This generation of Israelites really should have known better. Their parents and grandparents were the ones who had left Egypt nearly forty years earlier. Those Israelites had stood on the border of Canaan, rejected the reports of Joshua and Caleb, and begged to go back to Egypt. God had been so fed up with them, He was ready to strike them down and create a new nation from Moses. Instead, Moses intervened on the people’s behalf, and God spared them. However, no one older than twenty years at that time would live to enter the Promised Land. Instead, they would spend forty years wandering the wilderness until the adults all died off.
The complainers at this point, then, are the children of the original Israelite adults. Most or all of their lives has been spent in the wilderness with Moses leading them and God ruling over and providing for them. They’ve had ample time to experience God’s continued care. But they’ve not learned a thing, so they let loose a string of complaints against tired, old Moses and their ever-faithful God.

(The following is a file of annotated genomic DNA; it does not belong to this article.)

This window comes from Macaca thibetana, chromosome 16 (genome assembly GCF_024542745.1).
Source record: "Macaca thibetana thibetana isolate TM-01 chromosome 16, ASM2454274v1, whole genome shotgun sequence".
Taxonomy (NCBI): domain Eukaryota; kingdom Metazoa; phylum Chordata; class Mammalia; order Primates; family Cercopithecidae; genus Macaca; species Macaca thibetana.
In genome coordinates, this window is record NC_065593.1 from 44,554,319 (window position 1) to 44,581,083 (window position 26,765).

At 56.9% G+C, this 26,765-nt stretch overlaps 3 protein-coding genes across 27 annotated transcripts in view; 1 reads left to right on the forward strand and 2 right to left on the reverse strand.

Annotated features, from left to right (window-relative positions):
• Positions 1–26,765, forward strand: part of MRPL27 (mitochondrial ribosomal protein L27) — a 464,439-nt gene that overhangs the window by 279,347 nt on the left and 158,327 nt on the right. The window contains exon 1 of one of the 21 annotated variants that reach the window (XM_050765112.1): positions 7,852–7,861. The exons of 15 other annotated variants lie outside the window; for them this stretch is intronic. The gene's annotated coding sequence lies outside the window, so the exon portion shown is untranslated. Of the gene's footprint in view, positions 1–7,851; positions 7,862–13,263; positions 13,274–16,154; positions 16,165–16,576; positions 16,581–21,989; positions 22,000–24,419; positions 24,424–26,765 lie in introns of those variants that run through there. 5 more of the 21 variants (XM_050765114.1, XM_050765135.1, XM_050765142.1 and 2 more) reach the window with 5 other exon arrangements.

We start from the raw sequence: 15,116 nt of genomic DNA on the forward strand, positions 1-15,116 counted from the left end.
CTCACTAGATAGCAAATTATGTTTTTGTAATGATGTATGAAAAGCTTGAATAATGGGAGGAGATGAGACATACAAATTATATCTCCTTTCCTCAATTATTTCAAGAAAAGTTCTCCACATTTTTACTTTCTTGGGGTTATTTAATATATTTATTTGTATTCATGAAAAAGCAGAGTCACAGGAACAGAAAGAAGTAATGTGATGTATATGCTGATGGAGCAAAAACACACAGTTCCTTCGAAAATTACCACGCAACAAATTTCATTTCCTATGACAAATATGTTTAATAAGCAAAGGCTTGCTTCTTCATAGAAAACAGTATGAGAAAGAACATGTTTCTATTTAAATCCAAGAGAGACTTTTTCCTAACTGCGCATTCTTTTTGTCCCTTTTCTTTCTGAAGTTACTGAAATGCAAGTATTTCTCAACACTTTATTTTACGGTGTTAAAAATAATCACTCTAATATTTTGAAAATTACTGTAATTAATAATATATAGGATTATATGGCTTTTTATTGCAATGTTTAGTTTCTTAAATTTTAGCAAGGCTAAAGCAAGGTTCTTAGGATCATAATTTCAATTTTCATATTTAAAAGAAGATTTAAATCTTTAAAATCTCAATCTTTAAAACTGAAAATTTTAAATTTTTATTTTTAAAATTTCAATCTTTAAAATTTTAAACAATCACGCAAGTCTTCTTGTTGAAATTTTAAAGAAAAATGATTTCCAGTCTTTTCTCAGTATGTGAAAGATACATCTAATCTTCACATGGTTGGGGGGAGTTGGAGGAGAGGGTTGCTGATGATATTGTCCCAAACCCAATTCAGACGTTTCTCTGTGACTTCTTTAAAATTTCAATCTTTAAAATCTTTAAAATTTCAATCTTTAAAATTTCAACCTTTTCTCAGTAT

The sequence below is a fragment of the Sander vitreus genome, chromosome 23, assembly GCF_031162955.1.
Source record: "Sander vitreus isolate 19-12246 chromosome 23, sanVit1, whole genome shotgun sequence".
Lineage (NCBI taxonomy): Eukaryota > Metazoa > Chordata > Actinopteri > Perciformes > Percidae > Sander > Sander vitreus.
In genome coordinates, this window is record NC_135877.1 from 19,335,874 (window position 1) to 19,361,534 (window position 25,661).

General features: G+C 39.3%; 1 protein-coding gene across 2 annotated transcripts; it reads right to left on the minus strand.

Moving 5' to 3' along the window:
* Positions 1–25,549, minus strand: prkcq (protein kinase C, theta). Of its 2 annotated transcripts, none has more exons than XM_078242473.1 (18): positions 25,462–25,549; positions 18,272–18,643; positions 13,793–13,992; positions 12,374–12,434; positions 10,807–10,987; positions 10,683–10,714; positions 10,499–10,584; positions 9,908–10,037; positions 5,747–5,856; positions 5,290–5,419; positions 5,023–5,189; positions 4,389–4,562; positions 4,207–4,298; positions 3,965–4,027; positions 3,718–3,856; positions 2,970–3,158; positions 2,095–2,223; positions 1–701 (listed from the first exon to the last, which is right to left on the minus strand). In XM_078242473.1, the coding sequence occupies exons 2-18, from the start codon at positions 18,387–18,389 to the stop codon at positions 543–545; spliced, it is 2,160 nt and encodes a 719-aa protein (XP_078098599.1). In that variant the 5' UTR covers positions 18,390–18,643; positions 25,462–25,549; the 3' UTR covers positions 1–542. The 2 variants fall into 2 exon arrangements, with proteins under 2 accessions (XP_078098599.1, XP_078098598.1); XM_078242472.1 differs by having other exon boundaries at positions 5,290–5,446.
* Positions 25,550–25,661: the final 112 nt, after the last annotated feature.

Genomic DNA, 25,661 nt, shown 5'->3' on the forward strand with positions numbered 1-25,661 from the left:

And then come the fiery serpents. Everywhere among the millions of traveling, complaining people, snakes sneak their way in. And these aren’t just any snakes. Fiery serpents slithered between the people’s feet, biting and killing. While “fiery” may refer to their shiny, metallic-like skin, it likely also applies to the intense pain of their poisonous bites.
Experts tell us that most snakebites are not lethal, but those that are can kill in a variety of horrible ways. They can result in a burning sensation that runs through the body, and the poison can eat away at the flesh. They can destroy brain cells, disrupting the nervous system and paralyzing muscles. Some snake venom will prevent blood from clotting, making it easier to bleed out. Others makes the blood coagulate, becoming so thick and goopy it can’t flow properly. Inflammation, chills, and breathing difficulties are just some of the symptoms snake venom can bring. In the end, death can come quickly or take days.
With these particular snakes, we know only that their bite is painful, lethal, and that death takes at least a little while to come. The Israelites are in a world of hurt, as the snakes bite everyone in their paths and people die all around. Then something important happens. For the first time in a long while, the people realize it is their own fault. Theirs. Not Moses’ fault. Not God’s fault. Their fault.